PRINTER AND PUBLISHER
should be secured. Correct style in arrangement of
wording ansd size of card or sheet will be diseussed
in future articles.
The letters in the calling card or wedding invita-
tion produced by the engraver or copper-plate print-
er are almost iinvariably perfect. The hair-line
flourishes are not nicked and broken off, as they so
frequently are in the produet of the letterpress
printer. The latter should bear in minid the deli-
cacy of the type used for tbis class of work and re-
new the supply at short intervals. Such renewal is
amply warranted by the high profit attendant upon
the production of work of this nature. The false
economy which prompts a printer to use script and
similar type long after it should be consigned to
the hell-box has prejudiced custolriers in favor of
copper-plate work. Attention to the above suggestion
will in many cases go a long way toward removing
The selling policy is of tlie utmost importance.
As has already been stated, the copper-plate printers
sell through the retail booksellers and stationers,
allowing to them a commrsission on all orders secured.
Similar arrangements can be made by the letterpress
printer, particularly if he be located in a town or
silall city and therefore in close personal touch with
the local booksellers and stationers. Attractive sam-
ple cards, showing the differeint type faces which can
be furnished, should be prepared aind supplied to
sueh agents. A further supply miight be printed on
cheaper-but good-stock, and used by each agent
as envelope and parcel esnclosures. Samples of the
latter class should bear the imprint of the agent.
For convenience in referensce and ordering, each type
face should be given a distinctive mark, name or
rnumber, which designsation shiould appear on all ad-
As the larger profit is attached to the orders
which core direct to the printer, special attention
should be given to direct advertising. No depart-
ment of the printing business can be advertised to
better advantage. If the printer is also the local pub-
lisher, he will use freely the advertising columns of
his own newspaper. He shoild also keep in toueh
with all the ladies of his town or vicinity through
daintily printed aInouncements and sample cards.
By such means, and by personal solicitation, he will
instill and cultivate a taste for correct society sta-
tionery, and a confidence in his own ability to pro-
duce such work.
Special attention must also be given t tthe method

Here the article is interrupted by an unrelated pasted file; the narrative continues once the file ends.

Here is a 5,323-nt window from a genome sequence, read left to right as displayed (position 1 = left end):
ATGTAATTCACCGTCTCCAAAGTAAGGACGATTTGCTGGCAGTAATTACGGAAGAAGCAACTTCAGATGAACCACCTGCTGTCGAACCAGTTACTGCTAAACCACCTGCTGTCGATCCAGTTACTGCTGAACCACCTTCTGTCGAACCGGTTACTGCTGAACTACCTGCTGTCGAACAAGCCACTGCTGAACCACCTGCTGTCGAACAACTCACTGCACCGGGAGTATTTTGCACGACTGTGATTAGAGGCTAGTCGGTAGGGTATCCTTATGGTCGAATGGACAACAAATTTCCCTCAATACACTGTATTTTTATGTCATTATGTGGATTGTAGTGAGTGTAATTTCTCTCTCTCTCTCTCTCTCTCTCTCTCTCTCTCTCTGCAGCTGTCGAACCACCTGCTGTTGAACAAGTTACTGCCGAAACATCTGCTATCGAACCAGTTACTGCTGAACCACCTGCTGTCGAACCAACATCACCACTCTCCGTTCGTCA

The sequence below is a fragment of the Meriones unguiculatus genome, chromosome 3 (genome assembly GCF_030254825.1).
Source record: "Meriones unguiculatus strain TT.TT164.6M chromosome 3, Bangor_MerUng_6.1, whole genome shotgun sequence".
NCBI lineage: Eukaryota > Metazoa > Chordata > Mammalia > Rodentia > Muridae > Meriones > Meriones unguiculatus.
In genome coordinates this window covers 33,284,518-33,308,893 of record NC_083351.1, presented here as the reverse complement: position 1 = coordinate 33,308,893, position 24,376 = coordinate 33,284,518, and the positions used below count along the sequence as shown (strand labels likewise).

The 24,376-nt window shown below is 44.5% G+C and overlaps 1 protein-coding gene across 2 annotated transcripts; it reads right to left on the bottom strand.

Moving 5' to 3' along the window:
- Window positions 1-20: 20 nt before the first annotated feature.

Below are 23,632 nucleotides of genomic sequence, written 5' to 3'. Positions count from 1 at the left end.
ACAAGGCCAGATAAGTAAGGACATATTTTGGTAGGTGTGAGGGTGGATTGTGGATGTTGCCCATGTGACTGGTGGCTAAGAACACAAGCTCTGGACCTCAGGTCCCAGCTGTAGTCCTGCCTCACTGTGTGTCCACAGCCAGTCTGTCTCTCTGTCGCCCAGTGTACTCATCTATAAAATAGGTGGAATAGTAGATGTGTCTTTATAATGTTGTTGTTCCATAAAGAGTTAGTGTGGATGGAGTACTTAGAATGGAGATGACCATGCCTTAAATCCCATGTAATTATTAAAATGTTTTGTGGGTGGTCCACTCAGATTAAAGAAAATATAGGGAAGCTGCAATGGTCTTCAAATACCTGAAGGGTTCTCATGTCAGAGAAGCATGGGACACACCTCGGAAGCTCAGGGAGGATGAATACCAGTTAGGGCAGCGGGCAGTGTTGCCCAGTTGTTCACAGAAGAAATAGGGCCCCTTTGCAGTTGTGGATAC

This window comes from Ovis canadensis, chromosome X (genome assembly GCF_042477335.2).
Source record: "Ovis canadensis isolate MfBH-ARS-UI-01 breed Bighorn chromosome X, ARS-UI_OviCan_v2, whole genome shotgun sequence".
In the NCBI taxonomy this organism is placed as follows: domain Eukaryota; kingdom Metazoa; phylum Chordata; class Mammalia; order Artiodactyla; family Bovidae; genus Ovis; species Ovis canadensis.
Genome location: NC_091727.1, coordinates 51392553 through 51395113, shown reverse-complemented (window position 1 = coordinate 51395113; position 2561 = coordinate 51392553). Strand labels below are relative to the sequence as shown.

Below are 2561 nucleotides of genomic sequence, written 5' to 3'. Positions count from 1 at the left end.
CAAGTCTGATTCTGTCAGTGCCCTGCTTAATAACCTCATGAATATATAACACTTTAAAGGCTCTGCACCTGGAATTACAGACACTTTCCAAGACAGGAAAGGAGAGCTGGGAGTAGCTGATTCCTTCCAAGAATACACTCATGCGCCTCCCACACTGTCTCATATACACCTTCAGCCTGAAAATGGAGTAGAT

of delivery of soeiety stationery. Calling cards, wed-
ding invitations and similar work should be inter-
leaved with tissue paper and carefully boxed and
packaged. Neat boxes of suitable size cost little, but
add greatly to the appearance of the finished work.
An adequate society printing trade cannot be
cultivated in conjunction with an untidy, uninviting
ofice. Cleanliness and order should obtain in every
priiting office, but particularly in those whici seek
to develop this class of trade.
And now as to prices. Work of this nature is
worth a considerably higher margin of profit than
ordinary commercial work, because of the greater
amount of time occupied in supervising it. Some
letterpress printers quote the prices charged by the
enlgraver or copper-plate printer; others reduce the
latter's charge slightly; others, again, do the work
at prices which do not permit of proper equipment,
stock or attention, and their work is in keeping with
tlieir price. Prices will, of course, vary irn different
parts of the i)orlinion, but the individual printer
s.houtld decide upon his prices and quote them in his
1 am not blind to the ftect that sorne people would
not use printed calling eards, even if they were sup-
Iplied free. Nor would I for a moment suggest that
stchl people be unduly urged to change their opin-
ion. Particularly in the case of the printer in the
slmall cities and towns arrangements should be madi(
swith a reliable copper-plate printer for the filling of
orders for copper-plate work at trade prices. Thus
equipped, the printer can meet the demnands of the
customner who is not satisfied with his samples of
letterpress printing, or wlho may be so prejudiced in
favor of copper-plate work as to refuse to even dis-
cuss the merits of the product of the former proeess.
T HE "Tribune" is about to install a cost-finding system. Under this
system a detailed account will be kept of each job and when it
is finished we will know exact cost. Then a small percentage
of profit will be added.
This we believe is the only fair way-fair both to ourselves
and our customers -and we believe everyone will be satisfied with
There is no trust about this. It is only an attack of "common
sense" which should have struck us years ago.
-Thus does a country weekly newspaper announce
to its customers the installation of a cost system.
Install a cost systerm-then tell your customers
about it The necessary increase in prices wilt
come all the eas?ier
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